Will our future leaders have the same proclivity toward toxic masculinity (defined as the tendency to behave in chauvinistic and sexist ways at work) as they do now? And will we still worry about #MeToo moments in the future?
Although there appears to be a public obsession with generational differences, such discussions are generally free of evidence, or inadvertently focused on age rather than generational data. Yes, younger people do tend to have quite different attitudes from older people, but rebellious and antisocial teenagers turn into conservative and boring adults. The psychological euphemism for this is maturity.
In order to actually compare generations—on personality, values, or any meaningful trait—you need to examine how people from the same age group change across the decades. Is the attitude toward work different among people in their early 20s today (Gen Z) in comparison to people who were in their 20s during the 1990s (Gen X)? It’s arguably best to understand each individual or person for what they are like, but it can still be culturally useful to understand the group-level values underpinning the social behaviors of different generations. A great deal of scientific research suggests that generations differ in their attitudes toward work-life balance, social causes or altruism, materialism, and narcissism.
One of the key questions this research can help us address is whether we can expect the leaders of the future to be different. For example, if we accept compelling evidence for the increase in narcissism across generations, it’s logical to be concerned about the typical level of competence and integrity that leaders may display in the future–something I discussed in my latest book. If the desire for status and power is on the decline, we may not have enough people interested in leadership roles, aside from narcissists and megalomaniacs.
Earlier discussions on generational differences tended to focus on millennials. But in many places, including the U.S., millennials are already the most widely represented generation, and with many of them as managers and leaders, there’s already plenty of data on how they lead. Conversely, there is still very limited data on Gen Z other than studies focusing on age rather than generational effects. So, what can we learn from more robust academic studies, particularly those examining data on values, attitudes, and personality?
Worryingly, some data suggests that while among the Gen Z cohort the definition of femininity has broadened to encapsulate more dominant, aspirational, and assertive traits, this same generation is showing a nostalgic admiration for old-school masculinity. Boys are embracing a more traditional and macho approach to being a man.
If this is true, there would be little reason to hope that toxic masculinity is on the decline. But there are three other, data-driven factors that suggest a shift in the workplace of the future.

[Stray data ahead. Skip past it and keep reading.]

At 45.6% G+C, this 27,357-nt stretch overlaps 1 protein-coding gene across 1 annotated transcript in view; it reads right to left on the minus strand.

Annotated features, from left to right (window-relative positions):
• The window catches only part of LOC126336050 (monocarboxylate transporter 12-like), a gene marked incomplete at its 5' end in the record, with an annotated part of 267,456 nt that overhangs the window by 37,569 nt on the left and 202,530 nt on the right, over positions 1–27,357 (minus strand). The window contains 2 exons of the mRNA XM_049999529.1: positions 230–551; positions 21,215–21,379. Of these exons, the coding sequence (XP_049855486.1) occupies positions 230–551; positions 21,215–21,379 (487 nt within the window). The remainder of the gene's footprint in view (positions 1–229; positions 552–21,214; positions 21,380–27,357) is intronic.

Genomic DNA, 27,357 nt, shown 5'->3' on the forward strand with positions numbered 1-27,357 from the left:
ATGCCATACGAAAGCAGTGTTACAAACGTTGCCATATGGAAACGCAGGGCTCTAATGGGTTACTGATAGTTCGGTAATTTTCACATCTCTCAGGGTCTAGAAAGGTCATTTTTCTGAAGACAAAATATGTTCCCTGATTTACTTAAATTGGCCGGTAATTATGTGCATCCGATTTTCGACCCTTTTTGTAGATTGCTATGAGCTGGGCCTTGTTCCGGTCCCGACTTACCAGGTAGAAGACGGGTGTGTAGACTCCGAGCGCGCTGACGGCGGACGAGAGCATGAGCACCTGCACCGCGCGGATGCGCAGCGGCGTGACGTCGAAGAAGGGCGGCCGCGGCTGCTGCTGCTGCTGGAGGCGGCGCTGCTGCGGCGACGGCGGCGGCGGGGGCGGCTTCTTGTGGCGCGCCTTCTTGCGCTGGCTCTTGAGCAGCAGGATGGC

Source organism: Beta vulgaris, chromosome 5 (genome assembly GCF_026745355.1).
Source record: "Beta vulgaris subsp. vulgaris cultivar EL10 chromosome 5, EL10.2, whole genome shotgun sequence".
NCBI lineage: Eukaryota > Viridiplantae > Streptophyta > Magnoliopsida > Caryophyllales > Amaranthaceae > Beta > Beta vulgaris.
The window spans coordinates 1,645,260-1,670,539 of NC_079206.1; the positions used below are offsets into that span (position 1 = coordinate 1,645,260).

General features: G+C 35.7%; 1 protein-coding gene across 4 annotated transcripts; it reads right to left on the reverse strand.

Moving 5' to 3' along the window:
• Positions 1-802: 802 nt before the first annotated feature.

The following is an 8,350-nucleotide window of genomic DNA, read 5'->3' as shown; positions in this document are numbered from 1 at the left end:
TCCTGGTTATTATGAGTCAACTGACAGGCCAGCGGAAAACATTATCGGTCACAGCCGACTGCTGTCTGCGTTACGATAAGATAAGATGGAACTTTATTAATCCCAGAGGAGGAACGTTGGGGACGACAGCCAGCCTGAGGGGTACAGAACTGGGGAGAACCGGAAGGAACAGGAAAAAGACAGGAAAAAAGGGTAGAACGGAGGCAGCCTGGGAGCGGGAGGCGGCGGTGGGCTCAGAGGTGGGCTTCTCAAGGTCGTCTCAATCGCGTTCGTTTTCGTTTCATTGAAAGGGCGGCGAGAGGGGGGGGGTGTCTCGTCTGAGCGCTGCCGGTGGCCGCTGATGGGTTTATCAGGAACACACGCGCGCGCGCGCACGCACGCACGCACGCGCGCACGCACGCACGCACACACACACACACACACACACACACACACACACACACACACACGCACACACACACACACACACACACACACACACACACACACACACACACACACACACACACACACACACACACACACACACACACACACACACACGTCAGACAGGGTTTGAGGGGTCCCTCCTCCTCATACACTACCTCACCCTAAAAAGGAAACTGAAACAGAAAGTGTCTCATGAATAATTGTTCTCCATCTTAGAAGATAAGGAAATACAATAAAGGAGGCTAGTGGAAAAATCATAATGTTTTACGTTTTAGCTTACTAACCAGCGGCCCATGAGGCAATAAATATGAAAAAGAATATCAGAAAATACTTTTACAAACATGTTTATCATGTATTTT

Psychological research mapping gender stereotypes over the past seven decades that women are now seen to be equally as competent as men, if not more. This means stereotypes have adjusted to reality and against what the prevalence of sexism and socioeconomic barriers to women’s success suggested. Women managed to either catch up with or outperform men on most measures of achievement over the same period of time.
Stylistic differences in how women and men tend to be perceived do remain. Men are still being seen as more driven and assertive, and women are regarded as being better with people. The ability to display empathy, have higher levels of emotional intelligence, and be kind and caring, should give women of all generations a big leadership advantage. But it seems we are still drawn to overconfident and narcissistic leaders. That doesn’t mean that we don’t have the power—or competence—to put individuals who have the opposite profile into leadership positions, regardless of gender. In fact, when we do, the results are significantly better for everyone.
Over the last few decades, women have tended to become less feminine in the traditional sense of the word, whereas men have generally remained unchanged. This may mirror cultural changes in opportunities and demands for women that haven’t affected men.
Going forward, the increased social pressure organizations face to tackle harassment, sexism, and other counterproductive work behaviors would make a candidate who identifies as female less of a potential liability for leadership positions. Equally, one could easily reduce the likelihood of toxic events if the men who are chosen to be leaders have a more emotionally intelligent profile.
There will always be enough decent people of all genders to select for leadership roles. Culture is just a reflection of the values and behaviors of the leaders, and it trickles down to dictate what actions are rewarded and sanctioned, both formally and informally. We do not need to wait for a more moral generation to arrive in order to fix our leadership issues. All we need to do is make better choices, irrespective of people’s age, gender, or generation.